About a year ago, I suggested a feature to the Traktor team which they quickly implemented, much to my excitement. My suggestion was instant deck duplication, to and from any deck. Even though this is great for the obvious application of freeing up a deck, it has also turned out to be good for many other creative uses. Lately I have been getting into juggling opposing copies of the same track with different treatments and cue points tricks. Let’s walk through 5 fundamental techniques and then roll them into one routine:
Watch this video and follow along below:
Technique 1: Phasing Doubles
This one was demonstrated in detail on the video below a few weeks back. It’s simple:
- Start any track
- Set a cue point on the down beat
- Then use deck duplicate to copy the other track over in time (click and drag the track or use your MIDI controller) This duplicates the track and the last cue point.
- Now use the play button to restart both songs at the same point – since you will be slightly off every time, they will always phase in interesting ways.
2) Beat Repeat
This is an old turntablist trick which builds on Technique #1. Once you have both songs in time, you off set the second deck behind the first by a half a beat. Then use the crossfader to switch back and forth, creating a fill effect. This can be accomplished two ways:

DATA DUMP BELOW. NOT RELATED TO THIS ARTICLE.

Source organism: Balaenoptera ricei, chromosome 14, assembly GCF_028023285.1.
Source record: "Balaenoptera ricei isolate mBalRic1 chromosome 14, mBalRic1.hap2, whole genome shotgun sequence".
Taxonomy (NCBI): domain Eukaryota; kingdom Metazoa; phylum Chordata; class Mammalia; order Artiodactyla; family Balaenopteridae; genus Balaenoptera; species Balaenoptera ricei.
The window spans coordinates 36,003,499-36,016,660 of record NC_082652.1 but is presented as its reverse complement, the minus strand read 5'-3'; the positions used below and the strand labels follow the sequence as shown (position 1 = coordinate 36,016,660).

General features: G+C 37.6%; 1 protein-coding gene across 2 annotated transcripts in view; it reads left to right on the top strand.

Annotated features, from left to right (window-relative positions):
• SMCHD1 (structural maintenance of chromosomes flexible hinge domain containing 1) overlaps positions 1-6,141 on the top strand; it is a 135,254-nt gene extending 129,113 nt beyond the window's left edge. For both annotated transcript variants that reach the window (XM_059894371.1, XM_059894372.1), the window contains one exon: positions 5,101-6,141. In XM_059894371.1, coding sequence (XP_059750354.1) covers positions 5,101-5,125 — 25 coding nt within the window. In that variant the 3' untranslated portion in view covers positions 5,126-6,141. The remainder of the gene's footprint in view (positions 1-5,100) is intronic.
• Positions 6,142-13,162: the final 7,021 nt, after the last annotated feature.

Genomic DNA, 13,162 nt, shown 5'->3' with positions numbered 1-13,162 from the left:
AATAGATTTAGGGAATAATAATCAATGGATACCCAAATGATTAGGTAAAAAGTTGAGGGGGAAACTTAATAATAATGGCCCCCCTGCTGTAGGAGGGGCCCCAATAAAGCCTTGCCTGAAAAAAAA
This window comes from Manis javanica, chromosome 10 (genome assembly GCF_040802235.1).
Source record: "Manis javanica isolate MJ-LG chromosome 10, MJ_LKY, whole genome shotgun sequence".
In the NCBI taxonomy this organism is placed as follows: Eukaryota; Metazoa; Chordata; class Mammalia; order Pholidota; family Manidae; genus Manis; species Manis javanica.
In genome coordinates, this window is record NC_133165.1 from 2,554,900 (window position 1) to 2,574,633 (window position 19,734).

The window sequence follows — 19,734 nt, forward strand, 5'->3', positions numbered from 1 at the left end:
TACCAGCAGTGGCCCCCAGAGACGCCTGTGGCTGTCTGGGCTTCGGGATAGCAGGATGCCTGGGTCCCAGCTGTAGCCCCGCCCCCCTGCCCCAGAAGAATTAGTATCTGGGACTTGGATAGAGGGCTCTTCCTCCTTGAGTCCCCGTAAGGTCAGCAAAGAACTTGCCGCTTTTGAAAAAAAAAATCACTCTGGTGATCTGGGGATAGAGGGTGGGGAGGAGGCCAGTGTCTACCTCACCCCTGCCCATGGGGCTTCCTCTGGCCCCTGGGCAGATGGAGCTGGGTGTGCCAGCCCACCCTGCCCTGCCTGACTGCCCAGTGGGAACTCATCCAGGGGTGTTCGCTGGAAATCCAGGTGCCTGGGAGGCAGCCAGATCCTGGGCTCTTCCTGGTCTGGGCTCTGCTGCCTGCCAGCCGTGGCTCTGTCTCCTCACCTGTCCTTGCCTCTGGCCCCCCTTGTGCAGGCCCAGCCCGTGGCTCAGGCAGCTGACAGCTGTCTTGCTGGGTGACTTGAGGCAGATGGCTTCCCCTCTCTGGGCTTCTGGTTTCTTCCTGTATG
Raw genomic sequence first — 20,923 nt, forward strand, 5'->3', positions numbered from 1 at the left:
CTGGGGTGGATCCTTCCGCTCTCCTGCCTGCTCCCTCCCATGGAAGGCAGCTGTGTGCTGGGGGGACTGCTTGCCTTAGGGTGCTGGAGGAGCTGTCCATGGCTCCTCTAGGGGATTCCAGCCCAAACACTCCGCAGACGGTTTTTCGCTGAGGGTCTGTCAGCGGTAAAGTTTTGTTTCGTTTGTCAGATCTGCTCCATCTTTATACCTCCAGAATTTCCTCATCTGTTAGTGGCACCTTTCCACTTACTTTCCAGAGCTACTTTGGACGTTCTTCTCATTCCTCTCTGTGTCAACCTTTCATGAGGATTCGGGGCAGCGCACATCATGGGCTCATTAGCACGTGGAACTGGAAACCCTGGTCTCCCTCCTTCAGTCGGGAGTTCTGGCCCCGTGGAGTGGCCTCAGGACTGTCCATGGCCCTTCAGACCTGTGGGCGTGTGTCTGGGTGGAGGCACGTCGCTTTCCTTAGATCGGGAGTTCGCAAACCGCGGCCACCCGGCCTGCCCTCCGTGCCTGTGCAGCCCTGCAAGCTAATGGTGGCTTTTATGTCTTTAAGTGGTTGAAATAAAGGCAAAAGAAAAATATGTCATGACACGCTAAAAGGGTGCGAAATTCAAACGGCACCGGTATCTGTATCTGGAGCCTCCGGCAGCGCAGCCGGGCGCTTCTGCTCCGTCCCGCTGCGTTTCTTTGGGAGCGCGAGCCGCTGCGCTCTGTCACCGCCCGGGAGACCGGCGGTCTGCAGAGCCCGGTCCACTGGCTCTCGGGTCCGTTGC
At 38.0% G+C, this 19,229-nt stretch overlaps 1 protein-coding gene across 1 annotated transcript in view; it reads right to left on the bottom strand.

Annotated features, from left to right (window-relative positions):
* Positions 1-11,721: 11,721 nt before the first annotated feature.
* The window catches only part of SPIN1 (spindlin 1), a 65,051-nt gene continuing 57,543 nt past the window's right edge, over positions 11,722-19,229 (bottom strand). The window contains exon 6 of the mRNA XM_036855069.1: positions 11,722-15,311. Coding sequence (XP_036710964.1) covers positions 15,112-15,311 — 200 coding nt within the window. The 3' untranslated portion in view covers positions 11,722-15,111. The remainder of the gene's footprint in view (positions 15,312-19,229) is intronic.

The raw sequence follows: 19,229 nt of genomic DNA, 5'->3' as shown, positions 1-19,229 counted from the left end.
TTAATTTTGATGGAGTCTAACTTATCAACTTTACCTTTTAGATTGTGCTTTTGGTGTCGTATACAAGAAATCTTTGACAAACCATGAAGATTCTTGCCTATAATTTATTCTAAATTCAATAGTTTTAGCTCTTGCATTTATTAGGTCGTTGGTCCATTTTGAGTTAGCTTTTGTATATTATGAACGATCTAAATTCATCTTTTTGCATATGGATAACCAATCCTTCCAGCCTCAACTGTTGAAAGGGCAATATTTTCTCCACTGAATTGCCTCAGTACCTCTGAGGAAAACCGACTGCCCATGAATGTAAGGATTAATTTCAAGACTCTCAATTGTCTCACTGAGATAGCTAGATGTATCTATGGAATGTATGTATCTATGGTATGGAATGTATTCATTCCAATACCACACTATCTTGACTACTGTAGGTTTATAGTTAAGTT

- Old School: Restart the song a half a beat after the first
- Digital Ease: Use “beat jump” – back 1/2 beat (or whatever you like) to offset the 2nd track
3) Snare Fill
You can drop and set a temporary cue point anywhere in a song. In Technique #1 we set a cue on the downbeat and then duplicated it to both tracks. Do then same thing here, except drop a cue point in the 2nd deck on a snare or fill. Now this is your fill track and you can rhythmically cut it in over the first deck without ever losing the master rhythm.
4) Drum Solo
Now that you have access to a kick on the left and a snare on the right, you can use the pause buttons of each deck to sample those sounds and drum away to your heart’s content. The pause lets your use space and timing to create more musical voicing than just re-triggering the start point.
5) Half Time Fill
Instead of using the right deck to create fills using a cue point dropped on a snare. We are going to rhythmically drop cue points and re-sample them in time to essentially cut the entire rhythm in half. Then after 2 counts drop it back into the left deck and never miss a beat.
I spent all of 10 minutes working out that routine in the video, so take these techniques, make them your own and upload a better video that blows my stuff away!